The unique place that Mens Rea holds in our online environment is an interesting question. How much can we ever know about the intentions of others? If someone were to commit a crime and then never state that they intended to commit that crime, would our Charter of Rights assert that since their intentions cannot be proven, the prosecution cannot ever prove any crime in the future, without a confession? Attorney General Drecq seemed to be pointing to that conclusion in his follow-up statement, that due to our online forum's limitations and the fact that the Charter of Rights provides for reasonable limitations to the rights therein, that the requirement that Mens Rea be affirmatively proven by the prosecution is unreasonable. Seemingly, the ability of our government to ever prove a criminal action occurred was in question if this Mens Rea clause were to be found unconstitutional.
Judgment and Resolution
Justice Rand's judgment clarified how the region should proceed regarding this situation. He ruled that the reversal of the burden of proof was unconstitutional, agreeing with the defense's argument, negating clause (42) of the criminal code and its impact upon this verdict. However, Justice Rand then allowed that the prosecution, while it does need to prove intent, does not need to prove it beyond a reasonable doubt. It is notable that our current legal system does not set up any standards of proof for legal proceedings. In most real-life instances of criminal offenses, they must be proven "beyond a reasonable doubt." Our online environment basically precludes this as an option, so Justice Rand allowed for a lower standard of proof for intent, settling on "as much as is plausible and reasonable given the restraints of this Republic’s online setting," finding that the prosecution did fulfill that requirement. It must be noted here that the High Court is not empowered to overturn laws by finding them unconstitutional, but they can decide to ignore a law they feel unconstitutional during proceedings of a trial, but that ruling and decision need not be followed by subsequent justices.
With this seeming crack in the law being opened, the Senate had no choice but to resolve the issue legislatively or risk future court issues with the provability of intent. Drecq provided revised wording to definitively remove Mens Rea as an element of a crime, instead placing it in a position similar to a defense. Someone may exculpate themselves by claiming they did not intend to commit the crime, but the prosecution must only prove Actus Reus to prove guilt, instead of Actus Reus and an assumption of Mens Rea, as the previous wording had provided. "Exclupate" here being a specific wording to ensure that this claim is not a defense, which could be claimed to still be contrary to the Charter of Rights, but that this claim would mitigate or remove blame despite the criminal action being proven and sufficient for conviction. This resolution is not typical for real-life situations and only applies to our unique circumstances on the forum, but does provide reasonable standards for criminal prosecution in the future.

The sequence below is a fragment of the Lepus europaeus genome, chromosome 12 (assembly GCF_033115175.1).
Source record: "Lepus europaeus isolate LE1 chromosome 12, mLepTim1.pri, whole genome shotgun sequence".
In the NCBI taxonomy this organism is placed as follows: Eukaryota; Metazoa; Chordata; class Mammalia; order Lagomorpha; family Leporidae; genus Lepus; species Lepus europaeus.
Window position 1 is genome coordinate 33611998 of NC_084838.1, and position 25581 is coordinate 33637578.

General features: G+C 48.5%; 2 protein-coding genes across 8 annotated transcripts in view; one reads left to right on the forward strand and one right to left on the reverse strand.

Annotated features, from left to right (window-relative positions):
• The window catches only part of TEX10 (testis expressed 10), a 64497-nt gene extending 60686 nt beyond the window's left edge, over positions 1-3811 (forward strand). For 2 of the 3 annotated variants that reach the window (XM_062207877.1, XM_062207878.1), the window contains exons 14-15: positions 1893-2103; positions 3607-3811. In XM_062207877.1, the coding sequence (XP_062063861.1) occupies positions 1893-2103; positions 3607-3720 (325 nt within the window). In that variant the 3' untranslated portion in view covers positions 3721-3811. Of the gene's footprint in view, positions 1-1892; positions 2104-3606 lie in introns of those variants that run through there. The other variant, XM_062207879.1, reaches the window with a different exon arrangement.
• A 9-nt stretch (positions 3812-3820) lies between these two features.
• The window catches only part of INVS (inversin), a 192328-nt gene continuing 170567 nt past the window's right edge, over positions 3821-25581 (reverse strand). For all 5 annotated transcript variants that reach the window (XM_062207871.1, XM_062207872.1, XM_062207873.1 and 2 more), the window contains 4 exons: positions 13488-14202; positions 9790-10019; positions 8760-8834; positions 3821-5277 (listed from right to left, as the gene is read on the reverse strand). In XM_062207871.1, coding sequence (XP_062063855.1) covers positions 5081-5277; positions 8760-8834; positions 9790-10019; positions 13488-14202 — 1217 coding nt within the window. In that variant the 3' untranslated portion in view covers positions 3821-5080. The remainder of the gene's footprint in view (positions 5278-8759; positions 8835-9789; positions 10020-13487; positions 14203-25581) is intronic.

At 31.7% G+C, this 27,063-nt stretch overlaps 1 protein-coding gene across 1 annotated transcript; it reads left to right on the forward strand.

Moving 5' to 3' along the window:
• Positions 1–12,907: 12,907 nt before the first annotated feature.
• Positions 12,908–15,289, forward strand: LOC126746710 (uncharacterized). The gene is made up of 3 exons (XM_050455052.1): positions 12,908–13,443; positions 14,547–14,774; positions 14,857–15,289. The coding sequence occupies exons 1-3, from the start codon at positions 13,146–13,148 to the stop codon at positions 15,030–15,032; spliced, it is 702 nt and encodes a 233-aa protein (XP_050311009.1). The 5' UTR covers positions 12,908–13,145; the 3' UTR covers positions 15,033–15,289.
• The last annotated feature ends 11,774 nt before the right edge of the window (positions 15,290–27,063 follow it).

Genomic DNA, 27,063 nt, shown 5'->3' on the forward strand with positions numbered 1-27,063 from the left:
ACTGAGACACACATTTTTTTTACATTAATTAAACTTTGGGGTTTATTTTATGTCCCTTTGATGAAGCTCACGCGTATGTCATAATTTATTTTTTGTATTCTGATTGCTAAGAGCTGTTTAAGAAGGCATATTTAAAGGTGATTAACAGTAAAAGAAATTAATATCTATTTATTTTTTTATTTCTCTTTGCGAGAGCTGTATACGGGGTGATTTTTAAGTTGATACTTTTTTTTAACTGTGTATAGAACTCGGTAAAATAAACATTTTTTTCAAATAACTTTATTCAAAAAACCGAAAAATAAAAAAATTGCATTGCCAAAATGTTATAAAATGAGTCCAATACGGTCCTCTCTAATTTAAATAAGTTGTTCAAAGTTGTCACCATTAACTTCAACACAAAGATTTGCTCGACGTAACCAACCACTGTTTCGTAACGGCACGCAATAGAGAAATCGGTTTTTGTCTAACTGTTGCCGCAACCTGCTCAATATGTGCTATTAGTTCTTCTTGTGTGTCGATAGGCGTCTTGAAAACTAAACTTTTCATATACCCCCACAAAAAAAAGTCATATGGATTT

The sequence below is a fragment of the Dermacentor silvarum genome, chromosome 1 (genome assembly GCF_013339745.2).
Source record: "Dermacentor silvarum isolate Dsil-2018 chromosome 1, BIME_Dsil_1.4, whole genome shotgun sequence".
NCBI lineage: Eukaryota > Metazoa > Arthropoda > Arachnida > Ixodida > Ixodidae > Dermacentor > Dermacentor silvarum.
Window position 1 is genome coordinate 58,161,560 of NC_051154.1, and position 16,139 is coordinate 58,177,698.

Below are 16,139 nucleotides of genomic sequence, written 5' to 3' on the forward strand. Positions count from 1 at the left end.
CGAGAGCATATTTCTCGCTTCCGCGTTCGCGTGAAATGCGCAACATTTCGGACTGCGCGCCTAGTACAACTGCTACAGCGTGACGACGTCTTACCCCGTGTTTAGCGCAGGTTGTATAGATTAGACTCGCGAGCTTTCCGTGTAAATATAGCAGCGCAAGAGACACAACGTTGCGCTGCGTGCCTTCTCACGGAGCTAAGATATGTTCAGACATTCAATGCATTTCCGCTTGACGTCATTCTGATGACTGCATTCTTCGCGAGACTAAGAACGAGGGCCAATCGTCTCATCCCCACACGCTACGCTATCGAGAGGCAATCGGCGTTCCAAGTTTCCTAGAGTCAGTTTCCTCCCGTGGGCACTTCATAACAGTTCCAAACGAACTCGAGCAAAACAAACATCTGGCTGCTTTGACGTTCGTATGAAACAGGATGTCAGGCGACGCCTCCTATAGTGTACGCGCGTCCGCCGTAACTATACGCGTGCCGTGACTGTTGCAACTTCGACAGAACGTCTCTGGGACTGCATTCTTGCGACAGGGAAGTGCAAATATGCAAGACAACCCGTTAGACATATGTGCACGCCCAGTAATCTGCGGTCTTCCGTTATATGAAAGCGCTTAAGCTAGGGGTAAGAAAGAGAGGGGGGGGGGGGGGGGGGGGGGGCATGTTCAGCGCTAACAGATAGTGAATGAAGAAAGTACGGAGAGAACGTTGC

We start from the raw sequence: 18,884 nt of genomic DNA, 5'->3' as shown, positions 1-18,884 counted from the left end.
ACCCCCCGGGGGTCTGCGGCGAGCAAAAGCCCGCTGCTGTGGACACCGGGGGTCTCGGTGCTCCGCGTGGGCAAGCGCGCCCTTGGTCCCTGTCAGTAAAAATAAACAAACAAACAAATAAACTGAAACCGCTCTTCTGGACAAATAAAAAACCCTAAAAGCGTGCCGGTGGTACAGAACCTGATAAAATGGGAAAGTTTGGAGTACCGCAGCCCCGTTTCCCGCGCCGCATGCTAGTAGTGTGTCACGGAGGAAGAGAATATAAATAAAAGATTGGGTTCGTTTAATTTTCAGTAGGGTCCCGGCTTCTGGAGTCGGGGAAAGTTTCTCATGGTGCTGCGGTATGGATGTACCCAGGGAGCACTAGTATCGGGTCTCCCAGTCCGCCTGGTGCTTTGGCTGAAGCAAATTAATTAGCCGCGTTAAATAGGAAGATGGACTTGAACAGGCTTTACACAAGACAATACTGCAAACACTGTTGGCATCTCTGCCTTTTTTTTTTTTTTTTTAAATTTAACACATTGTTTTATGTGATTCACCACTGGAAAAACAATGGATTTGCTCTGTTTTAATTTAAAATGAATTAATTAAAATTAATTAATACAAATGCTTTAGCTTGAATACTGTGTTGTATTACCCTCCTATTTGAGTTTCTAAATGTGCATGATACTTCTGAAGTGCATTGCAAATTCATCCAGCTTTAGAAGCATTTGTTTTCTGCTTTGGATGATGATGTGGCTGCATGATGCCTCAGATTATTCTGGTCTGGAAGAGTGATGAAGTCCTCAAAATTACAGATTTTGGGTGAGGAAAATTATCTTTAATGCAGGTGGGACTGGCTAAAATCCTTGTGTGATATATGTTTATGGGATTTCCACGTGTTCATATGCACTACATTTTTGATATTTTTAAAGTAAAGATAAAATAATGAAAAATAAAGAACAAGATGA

In our follow-up interviews, Drecq noted that "for future cases, we are changing the law to preclude even the possibility of such a defense. By and large I am content with how things turned out ... even if not with every aspect of it's legal reasoning, and I am content with the change in law resulting from it." Malashaan agreed with this conclusion, noting that the revision "precludes the constitutional mens rea part of the defense." Malashaan also felt that "the statutory argument about whether there was any evidence of harm was much stronger. I don't agree with how the court handled that, but the amendment I proposed on the definition of unlawful interference with recruitment brings the statute more clearly in line with the court's holding while closing the problems it could have created." This seemingly open-and-shut case brought to light some interesting questions of constitutionality that do not often come up in our Republic. This trial and the subsequent legislative revisions resulting from it are a unique case, which shows Europeia's robust justice system in action.